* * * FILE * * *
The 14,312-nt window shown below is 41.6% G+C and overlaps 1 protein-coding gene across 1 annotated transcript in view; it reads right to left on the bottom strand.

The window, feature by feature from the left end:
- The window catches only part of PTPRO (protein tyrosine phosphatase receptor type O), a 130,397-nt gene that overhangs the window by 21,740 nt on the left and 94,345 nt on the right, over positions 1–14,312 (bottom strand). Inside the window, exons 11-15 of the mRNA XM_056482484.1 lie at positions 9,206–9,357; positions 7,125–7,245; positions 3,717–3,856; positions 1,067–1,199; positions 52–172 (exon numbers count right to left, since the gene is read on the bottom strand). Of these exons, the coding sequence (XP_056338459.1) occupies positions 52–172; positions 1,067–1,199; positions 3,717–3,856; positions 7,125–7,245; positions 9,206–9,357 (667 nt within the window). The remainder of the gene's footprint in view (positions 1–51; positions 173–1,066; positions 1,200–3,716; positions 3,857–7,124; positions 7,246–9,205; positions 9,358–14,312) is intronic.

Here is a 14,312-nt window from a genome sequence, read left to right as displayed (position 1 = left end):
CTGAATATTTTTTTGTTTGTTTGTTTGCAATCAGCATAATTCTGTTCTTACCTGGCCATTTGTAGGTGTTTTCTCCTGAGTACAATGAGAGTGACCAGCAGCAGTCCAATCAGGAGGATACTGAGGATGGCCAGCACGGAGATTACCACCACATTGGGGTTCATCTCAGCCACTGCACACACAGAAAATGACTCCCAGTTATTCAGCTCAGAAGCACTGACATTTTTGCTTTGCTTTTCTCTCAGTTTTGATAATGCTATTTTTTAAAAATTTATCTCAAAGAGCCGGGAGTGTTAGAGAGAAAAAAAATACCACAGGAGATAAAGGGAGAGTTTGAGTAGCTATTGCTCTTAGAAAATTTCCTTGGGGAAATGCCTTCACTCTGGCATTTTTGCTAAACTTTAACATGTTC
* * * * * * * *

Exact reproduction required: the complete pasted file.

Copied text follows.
The 14,312-nt window shown below is 41.6% G+C and overlaps 1 protein-coding gene across 1 annotated transcript in view; it reads right to left on the bottom strand.

The window, feature by feature from the left end:
- The window catches only part of PTPRO (protein tyrosine phosphatase receptor type O), a 130,397-nt gene that overhangs the window by 21,740 nt on the left and 94,345 nt on the right, over positions 1–14,312 (bottom strand). Inside the window, exons 11-15 of the mRNA XM_056482484.1 lie at positions 9,206–9,357; positions 7,125–7,245; positions 3,717–3,856; positions 1,067–1,199; positions 52–172 (exon numbers count right to left, since the gene is read on the bottom strand). Of these exons, the coding sequence (XP_056338459.1) occupies positions 52–172; positions 1,067–1,199; positions 3,717–3,856; positions 7,125–7,245; positions 9,206–9,357 (667 nt within the window). The remainder of the gene's footprint in view (positions 1–51; positions 173–1,066; positions 1,200–3,716; positions 3,857–7,124; positions 7,246–9,205; positions 9,358–14,312) is intronic.

Here is a 14,312-nt window from a genome sequence, read left to right as displayed (position 1 = left end):
CTGAATATTTTTTTGTTTGTTTGTTTGCAATCAGCATAATTCTGTTCTTACCTGGCCATTTGTAGGTGTTTTCTCCTGAGTACAATGAGAGTGACCAGCAGCAGTCCAATCAGGAGGATACTGAGGATGGCCAGCACGGAGATTACCACCACATTGGGGTTCATCTCAGCCACTGCACACACAGAAAATGACTCCCAGTTATTCAGCTCAGAAGCACTGACATTTTTGCTTTGCTTTTCTCTCAGTTTTGATAATGCTATTTTTTAAAAATTTATCTCAAAGAGCCGGGAGTGTTAGAGAGAAAAAAAATACCACAGGAGATAAAGGGAGAGTTTGAGTAGCTATTGCTCTTAGAAAATTTCCTTGGGGAAATGCCTTCACTCTGGCATTTTTGCTAAACTTTAACATGTTC